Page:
Crowd sings 'Bye Bye, Boris' over prime minister's resignation speech

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Boris Johnson resigned on Thursday. (PA)
Boris Johnson resigned on Thursday. (PA)

A crowd outside Downing Street sang 'Bye Bye, Boris' while the prime minister was making his resignation speech.

Boris Johnson quit on Thursday afternoon after suffering a wave of resignations from ministers and losing the confidence of his cabinet.

Read more: Boris Johnson resignation speech in full

In a speech outside No10, the prime minister said he was sad "to be giving up the best job in the world - but them's the breaks".

However, while he was making the speech a crowd behind the gates of Downing Street were singing a modified version The Four Seasons 'Bye Bye, Baby' replacing "baby" with "Boris."

Anti-Brexit demonstrator Steve Bray has become a common sight outside of Westminster. (PA)
Anti-Brexit demonstrator Steve Bray has become a common sight outside of Westminster. (PA)

The audience was joined by anti-Brexit protester Steve Bray and his speaker.

Bray has become famous for blaring out anti-government chants as loud as possible while politicians make statements or do interviews outside Westminster.

You can clearly hear in the video below the sound of Bray's speaker blaring out the song while Johnson delivered his brief statement.

Read more: Martin Lewis: UK needs ‘new leaders in office asap’ ahead of ‘catastrophic’ winter

Johnson said: "I tried to persuade my colleagues that it would be eccentric to change governments when we're delivering so much," he said, adding: "I regret not to have been successful in those arguments."

Videos posted on Twitter also showed the protesters in full voice.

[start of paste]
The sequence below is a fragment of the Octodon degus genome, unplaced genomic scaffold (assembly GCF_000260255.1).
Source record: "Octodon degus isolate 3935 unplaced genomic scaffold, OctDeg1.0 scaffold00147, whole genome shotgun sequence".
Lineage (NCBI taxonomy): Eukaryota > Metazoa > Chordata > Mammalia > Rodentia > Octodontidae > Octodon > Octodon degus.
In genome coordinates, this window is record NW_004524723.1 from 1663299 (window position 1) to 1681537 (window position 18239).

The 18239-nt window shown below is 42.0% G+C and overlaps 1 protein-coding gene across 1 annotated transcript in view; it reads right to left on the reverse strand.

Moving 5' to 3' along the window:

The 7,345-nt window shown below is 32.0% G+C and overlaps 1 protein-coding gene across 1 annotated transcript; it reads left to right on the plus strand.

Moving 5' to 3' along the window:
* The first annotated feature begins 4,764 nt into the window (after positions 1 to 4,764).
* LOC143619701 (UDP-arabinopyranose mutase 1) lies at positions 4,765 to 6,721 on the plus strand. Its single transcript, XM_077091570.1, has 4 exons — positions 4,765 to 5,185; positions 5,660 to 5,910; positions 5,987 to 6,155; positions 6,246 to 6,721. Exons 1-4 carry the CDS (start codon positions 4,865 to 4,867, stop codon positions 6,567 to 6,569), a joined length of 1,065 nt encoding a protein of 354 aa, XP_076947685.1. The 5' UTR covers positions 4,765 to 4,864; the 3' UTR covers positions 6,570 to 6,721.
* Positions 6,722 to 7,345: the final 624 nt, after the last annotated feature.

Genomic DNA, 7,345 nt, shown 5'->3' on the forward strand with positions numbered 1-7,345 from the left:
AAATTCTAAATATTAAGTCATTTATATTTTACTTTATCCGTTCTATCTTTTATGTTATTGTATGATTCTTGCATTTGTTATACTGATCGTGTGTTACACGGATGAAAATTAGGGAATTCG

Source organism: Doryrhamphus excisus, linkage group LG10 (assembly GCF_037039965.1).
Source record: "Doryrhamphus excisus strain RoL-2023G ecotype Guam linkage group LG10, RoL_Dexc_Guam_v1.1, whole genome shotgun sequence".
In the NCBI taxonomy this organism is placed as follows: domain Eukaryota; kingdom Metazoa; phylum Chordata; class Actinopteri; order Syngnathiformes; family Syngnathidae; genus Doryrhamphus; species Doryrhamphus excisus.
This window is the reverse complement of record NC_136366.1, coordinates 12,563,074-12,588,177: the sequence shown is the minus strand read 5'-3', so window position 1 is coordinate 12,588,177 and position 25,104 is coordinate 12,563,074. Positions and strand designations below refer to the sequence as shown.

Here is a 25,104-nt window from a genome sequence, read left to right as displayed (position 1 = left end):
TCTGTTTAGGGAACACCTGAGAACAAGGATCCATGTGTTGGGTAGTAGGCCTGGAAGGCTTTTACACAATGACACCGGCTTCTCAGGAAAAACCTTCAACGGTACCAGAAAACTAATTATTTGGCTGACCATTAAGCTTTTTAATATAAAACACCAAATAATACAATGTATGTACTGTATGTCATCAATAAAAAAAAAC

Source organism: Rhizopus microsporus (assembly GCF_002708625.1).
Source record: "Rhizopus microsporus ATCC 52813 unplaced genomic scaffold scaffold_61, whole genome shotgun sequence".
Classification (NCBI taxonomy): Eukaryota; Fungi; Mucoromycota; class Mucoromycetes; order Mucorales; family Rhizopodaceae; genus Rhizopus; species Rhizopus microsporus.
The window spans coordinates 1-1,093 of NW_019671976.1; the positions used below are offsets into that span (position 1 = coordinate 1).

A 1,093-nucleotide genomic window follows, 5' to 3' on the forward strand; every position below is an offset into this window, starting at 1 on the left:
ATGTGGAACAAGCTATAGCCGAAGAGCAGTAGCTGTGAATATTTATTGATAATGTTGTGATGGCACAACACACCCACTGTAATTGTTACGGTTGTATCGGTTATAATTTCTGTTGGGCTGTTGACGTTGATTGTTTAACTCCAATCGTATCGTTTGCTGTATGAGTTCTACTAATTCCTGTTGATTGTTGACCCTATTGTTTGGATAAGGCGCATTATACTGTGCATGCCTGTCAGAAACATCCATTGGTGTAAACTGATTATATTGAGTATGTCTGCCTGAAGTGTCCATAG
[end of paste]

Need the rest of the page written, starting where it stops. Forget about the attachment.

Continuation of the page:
Johnson said in his speech that he had been forced out by a "herd instinct" in Westminster which was too "powerful" to resist.

He has said he plans to stay on until a new leader of the Conservative Party can take over, which may not be until autumn.

The length of time he plans to remain in place has proved unpopular with many senior Tories.

Former prime minister Sir John Major has said it would be “unwise and may be unsustainable” for Johnson to stay in office.

In a letter to Tory 1922 Committee chairman Sir Graham Brady, he said either Deputy Prime Minister Dominic Raab should take over or their Conservatives should speed up the process for electing a new leader.

Under the expected timetable, Conservative MPs will take part in a series of votes to whittle leadership candidates down to two, with Tory members then deciding the winner.

Tory leadership hopefuls had already begun setting out their stalls before Johnson made his announcement.

Attorney General Suella Braverman and arch-Brexiteer Steve Baker have both indicated they will run.

Business Secretary Kwasi Kwarteng also hinted that he will throw his hat in the ring.

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